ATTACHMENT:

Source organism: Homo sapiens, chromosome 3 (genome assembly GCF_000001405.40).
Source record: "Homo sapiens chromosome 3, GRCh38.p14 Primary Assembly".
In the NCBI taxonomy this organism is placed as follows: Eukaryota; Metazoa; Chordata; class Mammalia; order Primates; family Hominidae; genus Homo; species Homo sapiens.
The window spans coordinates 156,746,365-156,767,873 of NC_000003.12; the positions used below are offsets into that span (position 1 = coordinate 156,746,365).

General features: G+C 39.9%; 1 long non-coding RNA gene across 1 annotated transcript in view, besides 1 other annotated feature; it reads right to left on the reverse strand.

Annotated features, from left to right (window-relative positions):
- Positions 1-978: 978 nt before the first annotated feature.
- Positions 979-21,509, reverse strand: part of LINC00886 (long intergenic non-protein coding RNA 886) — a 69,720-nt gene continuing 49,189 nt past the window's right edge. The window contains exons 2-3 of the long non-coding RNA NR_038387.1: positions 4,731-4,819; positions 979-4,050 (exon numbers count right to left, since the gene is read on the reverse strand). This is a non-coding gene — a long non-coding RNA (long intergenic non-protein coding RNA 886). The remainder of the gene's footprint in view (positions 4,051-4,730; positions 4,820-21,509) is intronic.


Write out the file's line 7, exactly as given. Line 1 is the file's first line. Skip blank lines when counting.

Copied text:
- Positions 1-978: 978 nt before the first annotated feature.